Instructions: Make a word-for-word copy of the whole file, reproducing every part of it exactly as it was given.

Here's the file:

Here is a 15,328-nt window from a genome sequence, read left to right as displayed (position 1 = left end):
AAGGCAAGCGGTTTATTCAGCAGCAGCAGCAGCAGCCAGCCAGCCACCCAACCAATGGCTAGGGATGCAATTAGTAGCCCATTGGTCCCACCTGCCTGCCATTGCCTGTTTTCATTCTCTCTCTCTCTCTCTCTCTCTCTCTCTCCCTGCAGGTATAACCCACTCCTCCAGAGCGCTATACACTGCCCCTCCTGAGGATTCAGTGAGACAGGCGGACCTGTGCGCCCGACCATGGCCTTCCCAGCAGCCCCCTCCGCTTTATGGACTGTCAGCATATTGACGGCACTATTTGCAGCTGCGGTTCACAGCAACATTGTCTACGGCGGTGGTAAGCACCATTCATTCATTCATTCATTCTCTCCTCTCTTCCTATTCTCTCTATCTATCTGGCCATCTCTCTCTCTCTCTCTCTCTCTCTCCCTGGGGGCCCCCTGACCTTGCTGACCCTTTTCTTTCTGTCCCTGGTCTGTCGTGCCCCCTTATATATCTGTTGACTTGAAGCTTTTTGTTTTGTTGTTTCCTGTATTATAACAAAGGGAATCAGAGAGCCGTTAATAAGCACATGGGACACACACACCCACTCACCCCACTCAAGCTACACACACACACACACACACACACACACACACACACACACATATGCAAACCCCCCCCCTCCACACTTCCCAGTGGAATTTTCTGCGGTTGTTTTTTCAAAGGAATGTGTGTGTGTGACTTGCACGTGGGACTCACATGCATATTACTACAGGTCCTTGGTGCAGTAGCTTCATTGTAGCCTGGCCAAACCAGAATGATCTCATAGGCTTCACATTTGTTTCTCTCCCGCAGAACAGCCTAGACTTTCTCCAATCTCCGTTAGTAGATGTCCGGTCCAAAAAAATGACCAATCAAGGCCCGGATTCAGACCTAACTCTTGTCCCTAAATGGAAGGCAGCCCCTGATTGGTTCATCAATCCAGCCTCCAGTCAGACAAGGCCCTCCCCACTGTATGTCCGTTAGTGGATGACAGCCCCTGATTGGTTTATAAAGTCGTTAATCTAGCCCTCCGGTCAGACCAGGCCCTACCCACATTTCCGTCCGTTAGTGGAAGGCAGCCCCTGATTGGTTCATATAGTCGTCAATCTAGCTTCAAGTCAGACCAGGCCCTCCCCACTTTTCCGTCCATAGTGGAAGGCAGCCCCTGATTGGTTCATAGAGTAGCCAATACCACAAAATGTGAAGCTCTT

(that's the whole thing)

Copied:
Here is a 15,328-nt window from a genome sequence, read left to right as displayed (position 1 = left end):
AAGGCAAGCGGTTTATTCAGCAGCAGCAGCAGCAGCCAGCCAGCCACCCAACCAATGGCTAGGGATGCAATTAGTAGCCCATTGGTCCCACCTGCCTGCCATTGCCTGTTTTCATTCTCTCTCTCTCTCTCTCTCTCTCTCTCTCCCTGCAGGTATAACCCACTCCTCCAGAGCGCTATACACTGCCCCTCCTGAGGATTCAGTGAGACAGGCGGACCTGTGCGCCCGACCATGGCCTTCCCAGCAGCCCCCTCCGCTTTATGGACTGTCAGCATATTGACGGCACTATTTGCAGCTGCGGTTCACAGCAACATTGTCTACGGCGGTGGTAAGCACCATTCATTCATTCATTCATTCTCTCCTCTCTTCCTATTCTCTCTATCTATCTGGCCATCTCTCTCTCTCTCTCTCTCTCTCTCCCTGGGGGCCCCCTGACCTTGCTGACCCTTTTCTTTCTGTCCCTGGTCTGTCGTGCCCCCTTATATATCTGTTGACTTGAAGCTTTTTGTTTTGTTGTTTCCTGTATTATAACAAAGGGAATCAGAGAGCCGTTAATAAGCACATGGGACACACACACCCACTCACCCCACTCAAGCTACACACACACACACACACACACACACACACACACACACACATATGCAAACCCCCCCCCTCCACACTTCCCAGTGGAATTTTCTGCGGTTGTTTTTTCAAAGGAATGTGTGTGTGTGACTTGCACGTGGGACTCACATGCATATTACTACAGGTCCTTGGTGCAGTAGCTTCATTGTAGCCTGGCCAAACCAGAATGATCTCATAGGCTTCACATTTGTTTCTCTCCCGCAGAACAGCCTAGACTTTCTCCAATCTCCGTTAGTAGATGTCCGGTCCAAAAAAATGACCAATCAAGGCCCGGATTCAGACCTAACTCTTGTCCCTAAATGGAAGGCAGCCCCTGATTGGTTCATCAATCCAGCCTCCAGTCAGACAAGGCCCTCCCCACTGTATGTCCGTTAGTGGATGACAGCCCCTGATTGGTTTATAAAGTCGTTAATCTAGCCCTCCGGTCAGACCAGGCCCTACCCACATTTCCGTCCGTTAGTGGAAGGCAGCCCCTGATTGGTTCATATAGTCGTCAATCTAGCTTCAAGTCAGACCAGGCCCTCCCCACTTTTCCGTCCATAGTGGAAGGCAGCCCCTGATTGGTTCATAGAGTAGCCAATACCACAAAATGTGAAGCTCTT